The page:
It starts with frugality. If you can live frugally, you will not have to compromise on certain expenses when less money is in your pocket.
A frugal life prepares your mindset for living on less. That is great because it allows you to have less stress when there is less money. The emergency fund does not have to be as large because you have learned to live on less.
What You Shouldn't Do in a Recession
Recessions bring on much uncertainty and stress. People think this is the end, or they know there are crazy times. During these times, people act a little rash and make financial blunders that can cause significant financial problems for the future.
So here are some things to avoid while in a Recession.
Make Big Purchases You Can’t Afford
As we live life, our lifestyles may inflate. We want a bigger house, a better car, and fun toys to use on the weekends like boats. During a recession is not a good time to upgrade. Yes, maybe your car has broken down, and you need to buy a new one, but having a car payment that is too high is not an excellent financial move.
Avoiding big purchases can help your financial situation in preparing for a recession. If there is all of a sudden a sizeable monthly payment is going to pay for that new large truck or BMW, and then you are let go of your job. Money will start to get tight. It is better to avoid some of these purchases until cash, and economic stability has returned.
The average person does not know how financial markets may think that recessions are a terrible time to invest money. They see the dollar losses and do not want to be a part of the loss, so they stop investing.
When you stop investing or even put your money into cash, it can push back your money and your financial security a couple of years. Those that continue to invest during a recession will be able to come out on top when the market goes back up.
Warren Buffett once mentioned the price of a burger. When the burger goes on sale, people want to buy it, but people will try to avoid it when the burger price increases. The opposite is valid with the stock market. When the prices of stocks go down, people try to avoid them, but people want to buy in when they go up.
It makes sense to buy things on sale instead of at a higher price. As you invest in the market during a recession, you will purchase many items on sale. When the market goes back up, that is when the patience and discipline you used during the recession will pay off in significant financial wins.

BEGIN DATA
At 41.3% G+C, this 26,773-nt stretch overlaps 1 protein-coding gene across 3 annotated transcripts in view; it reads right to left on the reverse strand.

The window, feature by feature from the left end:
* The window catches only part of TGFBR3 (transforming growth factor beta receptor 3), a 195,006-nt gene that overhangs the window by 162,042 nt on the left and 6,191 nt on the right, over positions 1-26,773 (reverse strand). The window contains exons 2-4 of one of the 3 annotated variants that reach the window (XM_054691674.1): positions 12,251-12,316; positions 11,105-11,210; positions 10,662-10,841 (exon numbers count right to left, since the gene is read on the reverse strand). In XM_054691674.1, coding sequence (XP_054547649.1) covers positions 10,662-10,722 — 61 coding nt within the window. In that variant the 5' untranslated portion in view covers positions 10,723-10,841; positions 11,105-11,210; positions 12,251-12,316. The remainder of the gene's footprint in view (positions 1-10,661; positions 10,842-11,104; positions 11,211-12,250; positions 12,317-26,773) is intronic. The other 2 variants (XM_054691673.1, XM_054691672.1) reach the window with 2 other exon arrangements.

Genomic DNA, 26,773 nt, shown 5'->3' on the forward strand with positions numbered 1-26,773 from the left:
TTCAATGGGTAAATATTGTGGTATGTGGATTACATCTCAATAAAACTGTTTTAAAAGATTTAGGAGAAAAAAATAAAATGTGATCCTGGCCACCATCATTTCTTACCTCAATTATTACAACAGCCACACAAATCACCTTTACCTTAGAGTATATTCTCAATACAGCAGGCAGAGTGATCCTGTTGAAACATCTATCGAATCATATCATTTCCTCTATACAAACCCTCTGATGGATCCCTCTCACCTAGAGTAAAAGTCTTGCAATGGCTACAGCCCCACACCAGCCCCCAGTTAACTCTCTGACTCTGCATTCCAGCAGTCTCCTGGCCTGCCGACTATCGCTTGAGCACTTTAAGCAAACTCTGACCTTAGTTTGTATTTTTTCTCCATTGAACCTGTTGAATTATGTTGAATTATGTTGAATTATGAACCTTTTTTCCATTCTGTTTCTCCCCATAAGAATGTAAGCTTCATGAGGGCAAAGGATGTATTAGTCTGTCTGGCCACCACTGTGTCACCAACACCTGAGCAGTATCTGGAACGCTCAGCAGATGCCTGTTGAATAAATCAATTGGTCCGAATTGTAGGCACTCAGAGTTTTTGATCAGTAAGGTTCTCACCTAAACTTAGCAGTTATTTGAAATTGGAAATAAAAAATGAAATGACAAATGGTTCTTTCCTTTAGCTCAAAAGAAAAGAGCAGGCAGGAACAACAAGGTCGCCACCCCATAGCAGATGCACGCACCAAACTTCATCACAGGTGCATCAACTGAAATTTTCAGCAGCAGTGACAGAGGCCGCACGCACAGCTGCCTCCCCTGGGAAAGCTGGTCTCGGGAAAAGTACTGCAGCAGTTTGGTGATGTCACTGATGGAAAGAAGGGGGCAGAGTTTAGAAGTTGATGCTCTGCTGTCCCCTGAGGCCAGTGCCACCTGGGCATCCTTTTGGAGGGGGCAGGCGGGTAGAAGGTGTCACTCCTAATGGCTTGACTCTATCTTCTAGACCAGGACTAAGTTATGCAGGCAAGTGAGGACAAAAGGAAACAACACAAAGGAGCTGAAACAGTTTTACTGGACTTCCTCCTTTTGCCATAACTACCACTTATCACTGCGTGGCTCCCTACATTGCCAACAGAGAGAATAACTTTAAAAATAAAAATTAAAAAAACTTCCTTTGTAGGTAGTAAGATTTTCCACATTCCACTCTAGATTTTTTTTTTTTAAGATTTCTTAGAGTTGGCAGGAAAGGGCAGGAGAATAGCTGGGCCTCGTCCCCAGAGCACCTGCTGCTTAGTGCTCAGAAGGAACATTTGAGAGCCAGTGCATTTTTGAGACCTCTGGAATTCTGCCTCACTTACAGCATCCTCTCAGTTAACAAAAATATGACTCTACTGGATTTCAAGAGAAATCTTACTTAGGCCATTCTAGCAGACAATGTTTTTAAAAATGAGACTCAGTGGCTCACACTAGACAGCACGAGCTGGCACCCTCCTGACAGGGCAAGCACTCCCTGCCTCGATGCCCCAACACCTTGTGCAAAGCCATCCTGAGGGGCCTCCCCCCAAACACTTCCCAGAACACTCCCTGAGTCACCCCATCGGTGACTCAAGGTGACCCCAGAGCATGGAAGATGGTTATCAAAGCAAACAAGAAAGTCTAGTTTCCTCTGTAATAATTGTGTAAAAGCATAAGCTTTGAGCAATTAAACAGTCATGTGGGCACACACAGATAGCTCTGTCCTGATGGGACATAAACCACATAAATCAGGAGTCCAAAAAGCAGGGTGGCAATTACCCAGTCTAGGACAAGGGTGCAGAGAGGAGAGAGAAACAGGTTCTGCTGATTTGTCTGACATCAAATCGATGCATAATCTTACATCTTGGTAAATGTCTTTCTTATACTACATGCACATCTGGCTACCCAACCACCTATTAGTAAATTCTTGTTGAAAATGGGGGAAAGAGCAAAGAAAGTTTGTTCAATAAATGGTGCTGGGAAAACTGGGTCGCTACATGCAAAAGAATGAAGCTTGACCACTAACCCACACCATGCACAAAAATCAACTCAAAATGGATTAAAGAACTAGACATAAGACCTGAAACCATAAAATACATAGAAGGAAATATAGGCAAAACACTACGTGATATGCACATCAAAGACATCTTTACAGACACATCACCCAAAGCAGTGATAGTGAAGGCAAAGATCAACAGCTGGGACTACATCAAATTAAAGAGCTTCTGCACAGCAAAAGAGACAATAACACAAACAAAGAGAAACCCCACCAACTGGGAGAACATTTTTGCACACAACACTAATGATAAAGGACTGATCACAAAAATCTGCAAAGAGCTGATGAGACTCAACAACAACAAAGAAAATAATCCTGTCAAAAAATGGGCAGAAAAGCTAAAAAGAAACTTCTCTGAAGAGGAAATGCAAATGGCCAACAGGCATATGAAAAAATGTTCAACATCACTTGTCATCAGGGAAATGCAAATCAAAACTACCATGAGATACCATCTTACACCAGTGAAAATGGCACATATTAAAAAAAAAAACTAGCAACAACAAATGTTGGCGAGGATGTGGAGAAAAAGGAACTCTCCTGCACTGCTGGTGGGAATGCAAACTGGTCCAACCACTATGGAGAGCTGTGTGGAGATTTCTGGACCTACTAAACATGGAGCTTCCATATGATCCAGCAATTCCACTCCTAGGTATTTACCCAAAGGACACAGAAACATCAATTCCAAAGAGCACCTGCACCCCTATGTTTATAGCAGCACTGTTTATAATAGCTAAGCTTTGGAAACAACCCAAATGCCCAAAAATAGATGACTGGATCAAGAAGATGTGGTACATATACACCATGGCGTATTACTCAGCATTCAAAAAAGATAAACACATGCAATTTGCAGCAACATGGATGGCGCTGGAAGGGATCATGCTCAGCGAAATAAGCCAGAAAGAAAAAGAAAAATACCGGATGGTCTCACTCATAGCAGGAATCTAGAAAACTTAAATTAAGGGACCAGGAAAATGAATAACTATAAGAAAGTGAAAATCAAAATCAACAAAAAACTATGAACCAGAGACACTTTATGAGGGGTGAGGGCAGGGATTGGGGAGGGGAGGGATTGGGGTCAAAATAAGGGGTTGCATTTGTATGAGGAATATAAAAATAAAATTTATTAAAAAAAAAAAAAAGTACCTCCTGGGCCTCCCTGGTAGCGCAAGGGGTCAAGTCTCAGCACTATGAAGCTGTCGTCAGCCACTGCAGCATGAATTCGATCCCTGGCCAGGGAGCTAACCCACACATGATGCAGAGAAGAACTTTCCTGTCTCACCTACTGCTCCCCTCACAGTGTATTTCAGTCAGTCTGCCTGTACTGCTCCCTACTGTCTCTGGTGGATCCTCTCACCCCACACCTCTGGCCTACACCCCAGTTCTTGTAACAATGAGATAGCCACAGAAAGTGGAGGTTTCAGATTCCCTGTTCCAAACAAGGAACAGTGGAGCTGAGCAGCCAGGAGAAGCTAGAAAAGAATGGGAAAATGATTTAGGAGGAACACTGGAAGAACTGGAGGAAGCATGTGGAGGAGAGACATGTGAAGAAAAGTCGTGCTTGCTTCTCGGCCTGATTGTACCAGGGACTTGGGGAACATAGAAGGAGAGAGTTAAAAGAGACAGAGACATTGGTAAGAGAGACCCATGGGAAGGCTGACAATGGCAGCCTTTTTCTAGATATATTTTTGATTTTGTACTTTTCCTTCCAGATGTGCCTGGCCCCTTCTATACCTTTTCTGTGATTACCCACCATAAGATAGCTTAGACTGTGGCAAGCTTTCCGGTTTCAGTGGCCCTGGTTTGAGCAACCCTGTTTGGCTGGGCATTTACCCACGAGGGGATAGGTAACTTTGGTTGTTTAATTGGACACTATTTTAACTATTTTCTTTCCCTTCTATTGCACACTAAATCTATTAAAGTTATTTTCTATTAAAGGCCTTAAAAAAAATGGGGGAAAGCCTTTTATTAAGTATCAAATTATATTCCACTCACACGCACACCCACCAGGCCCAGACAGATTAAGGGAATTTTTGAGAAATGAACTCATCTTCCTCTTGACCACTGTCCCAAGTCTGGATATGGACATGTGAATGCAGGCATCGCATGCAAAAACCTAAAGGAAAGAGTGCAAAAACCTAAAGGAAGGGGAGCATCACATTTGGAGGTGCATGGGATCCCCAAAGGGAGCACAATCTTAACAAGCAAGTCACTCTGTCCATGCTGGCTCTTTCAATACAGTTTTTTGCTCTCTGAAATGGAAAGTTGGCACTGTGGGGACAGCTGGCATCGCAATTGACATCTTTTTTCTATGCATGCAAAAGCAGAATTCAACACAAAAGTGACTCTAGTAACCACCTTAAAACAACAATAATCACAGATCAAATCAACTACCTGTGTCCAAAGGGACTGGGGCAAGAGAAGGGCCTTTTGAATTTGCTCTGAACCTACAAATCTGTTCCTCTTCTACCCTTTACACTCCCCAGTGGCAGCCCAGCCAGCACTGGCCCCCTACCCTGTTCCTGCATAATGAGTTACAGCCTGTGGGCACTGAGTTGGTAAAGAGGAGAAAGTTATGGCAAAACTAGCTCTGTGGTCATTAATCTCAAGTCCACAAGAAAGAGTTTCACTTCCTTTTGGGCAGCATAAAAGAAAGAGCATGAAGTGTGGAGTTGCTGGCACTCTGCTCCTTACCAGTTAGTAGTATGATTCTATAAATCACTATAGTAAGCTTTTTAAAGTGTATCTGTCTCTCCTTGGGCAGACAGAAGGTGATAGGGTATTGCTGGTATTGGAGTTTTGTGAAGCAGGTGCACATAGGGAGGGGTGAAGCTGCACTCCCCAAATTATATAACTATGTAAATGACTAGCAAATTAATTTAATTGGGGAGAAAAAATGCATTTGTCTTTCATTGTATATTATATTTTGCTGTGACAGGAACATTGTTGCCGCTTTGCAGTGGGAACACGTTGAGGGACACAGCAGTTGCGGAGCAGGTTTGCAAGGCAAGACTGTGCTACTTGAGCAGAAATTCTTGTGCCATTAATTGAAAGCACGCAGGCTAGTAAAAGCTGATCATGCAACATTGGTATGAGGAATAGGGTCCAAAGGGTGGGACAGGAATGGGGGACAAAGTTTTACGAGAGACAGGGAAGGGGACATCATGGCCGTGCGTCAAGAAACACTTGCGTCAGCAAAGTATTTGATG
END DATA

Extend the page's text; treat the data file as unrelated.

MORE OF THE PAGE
What Happens During a Recession
During a recession, many things usually occur that impact the lives of others. Jobs are lost due to the lower incomes of businesses. With less money to pay employees, companies must decide on hires.
Some jobs may reduce employees' hours to avoid paying them as much. Fewer hours means less money in your pocket.
The Federal Reserve will start to cut interest rates. They hope that cheaper money to borrow will allow businesses and individuals the ability to make investments, grow, and build upon their foundations. More money being spent enable the economy to thrive and get back on its feet.
Being prepared for the next recession takes many steps. These steps will help ensure that you will have more peace of mind when tough times occur. Learning more about personal finance will allow you to have more knowledge of taking advantage of a recession instead of stressing about how much cash you may or may not have.
It is time to take some action before a recession occurs. Start living a more frugal life, create a budget, save money, and invest for the long term. All of these actions will allow you to survive the next recession.
I’m Steve. I’m an English Teacher, traveler, and an avid outdoorsman. If you’d like to comment, ask a question, or simply say hi, leave me a message here, on Twitter (@thefrugalexpat1). Many of my posts have been written to help those in their journey to financial independence. I am on my journey, and as I learn more I hope to share more. And as always, thanks for reading The Frugal Expat.